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16 mm film is a historically popular and economical gauge of film. 16 mm refers to the width of the film, with other common film gauges including 8 and 35 mm. It is generally used for non-theatrical (e.g., industrial, educational) film making or for low budget motion pictures. It also existed as a popular amateur or home movie making format for several decades, alongside 8 mm film, and later Super 8 film. In 1923, Eastman Kodak released the first 16 mm "outfit" consisting of a camera, projector, tripod, screen and splicer for $335. RCA-Victor introduced a 16 mm sound movie projector in 1932 and developed an optical sound-on-film 16 mm camera, released in 1935.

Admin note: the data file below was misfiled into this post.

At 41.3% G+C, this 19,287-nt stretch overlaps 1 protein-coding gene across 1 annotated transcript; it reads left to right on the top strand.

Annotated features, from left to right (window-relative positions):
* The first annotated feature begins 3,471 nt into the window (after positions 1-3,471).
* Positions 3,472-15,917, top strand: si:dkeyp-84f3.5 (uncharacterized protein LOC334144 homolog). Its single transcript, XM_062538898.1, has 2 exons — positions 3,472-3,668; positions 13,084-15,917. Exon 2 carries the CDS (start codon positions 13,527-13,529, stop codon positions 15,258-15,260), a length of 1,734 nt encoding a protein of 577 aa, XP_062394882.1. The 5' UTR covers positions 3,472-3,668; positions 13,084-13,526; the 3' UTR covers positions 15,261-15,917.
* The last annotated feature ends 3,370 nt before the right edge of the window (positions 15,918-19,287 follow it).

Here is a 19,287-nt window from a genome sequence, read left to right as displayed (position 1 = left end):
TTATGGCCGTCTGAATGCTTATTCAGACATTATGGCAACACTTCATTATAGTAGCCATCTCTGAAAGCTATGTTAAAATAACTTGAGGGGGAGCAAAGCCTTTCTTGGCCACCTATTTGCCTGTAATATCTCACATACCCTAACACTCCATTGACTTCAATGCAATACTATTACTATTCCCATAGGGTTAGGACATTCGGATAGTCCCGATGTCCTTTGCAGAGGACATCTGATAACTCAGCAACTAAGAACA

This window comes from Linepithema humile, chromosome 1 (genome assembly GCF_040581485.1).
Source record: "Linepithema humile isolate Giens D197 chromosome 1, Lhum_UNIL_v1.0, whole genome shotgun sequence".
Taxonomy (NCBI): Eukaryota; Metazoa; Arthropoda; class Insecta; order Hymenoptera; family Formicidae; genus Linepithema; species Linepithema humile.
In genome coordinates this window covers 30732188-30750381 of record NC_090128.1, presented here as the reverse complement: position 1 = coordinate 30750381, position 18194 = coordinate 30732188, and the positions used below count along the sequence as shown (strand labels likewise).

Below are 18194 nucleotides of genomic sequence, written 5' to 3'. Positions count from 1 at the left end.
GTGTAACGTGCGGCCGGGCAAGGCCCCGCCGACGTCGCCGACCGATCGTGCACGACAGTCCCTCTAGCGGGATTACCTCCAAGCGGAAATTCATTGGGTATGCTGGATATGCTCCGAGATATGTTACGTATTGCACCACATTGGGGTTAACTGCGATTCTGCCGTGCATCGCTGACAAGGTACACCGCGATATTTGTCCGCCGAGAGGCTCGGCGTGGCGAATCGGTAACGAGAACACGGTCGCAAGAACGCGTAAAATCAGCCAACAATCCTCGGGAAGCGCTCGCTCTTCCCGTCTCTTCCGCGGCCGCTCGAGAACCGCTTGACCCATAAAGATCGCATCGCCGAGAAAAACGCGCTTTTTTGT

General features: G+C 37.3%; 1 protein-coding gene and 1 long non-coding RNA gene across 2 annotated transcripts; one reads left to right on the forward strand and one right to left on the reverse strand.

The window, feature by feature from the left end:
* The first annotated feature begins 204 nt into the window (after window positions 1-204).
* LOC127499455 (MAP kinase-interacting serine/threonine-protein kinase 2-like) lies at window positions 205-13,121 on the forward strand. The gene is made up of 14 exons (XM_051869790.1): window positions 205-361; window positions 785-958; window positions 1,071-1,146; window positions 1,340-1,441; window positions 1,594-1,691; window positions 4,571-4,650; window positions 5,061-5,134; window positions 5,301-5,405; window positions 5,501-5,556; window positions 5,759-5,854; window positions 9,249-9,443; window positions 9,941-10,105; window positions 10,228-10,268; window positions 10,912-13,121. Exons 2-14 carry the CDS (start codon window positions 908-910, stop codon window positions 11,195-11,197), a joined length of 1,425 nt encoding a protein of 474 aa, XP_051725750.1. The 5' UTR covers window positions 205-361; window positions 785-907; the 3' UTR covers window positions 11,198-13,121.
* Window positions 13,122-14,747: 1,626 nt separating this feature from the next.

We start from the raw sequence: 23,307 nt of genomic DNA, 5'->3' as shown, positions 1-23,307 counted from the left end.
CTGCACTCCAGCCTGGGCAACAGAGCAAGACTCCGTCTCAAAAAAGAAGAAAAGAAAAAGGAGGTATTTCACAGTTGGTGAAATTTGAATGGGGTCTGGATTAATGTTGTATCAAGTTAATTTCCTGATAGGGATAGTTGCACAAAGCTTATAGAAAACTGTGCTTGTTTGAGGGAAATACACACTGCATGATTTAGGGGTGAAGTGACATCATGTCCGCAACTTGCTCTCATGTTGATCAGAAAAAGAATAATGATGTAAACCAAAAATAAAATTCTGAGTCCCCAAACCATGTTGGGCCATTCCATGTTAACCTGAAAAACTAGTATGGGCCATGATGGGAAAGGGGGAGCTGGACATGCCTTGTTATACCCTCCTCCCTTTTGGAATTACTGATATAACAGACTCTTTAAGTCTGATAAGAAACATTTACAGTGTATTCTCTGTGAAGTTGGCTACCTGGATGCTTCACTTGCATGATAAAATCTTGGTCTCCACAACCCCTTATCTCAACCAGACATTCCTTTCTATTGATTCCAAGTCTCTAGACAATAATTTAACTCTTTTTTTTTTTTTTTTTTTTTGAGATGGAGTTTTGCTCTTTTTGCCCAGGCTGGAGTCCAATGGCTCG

USN16mmSoundtrack

16 mm sound movie showing a variable width sound track on single perforation film stock

References

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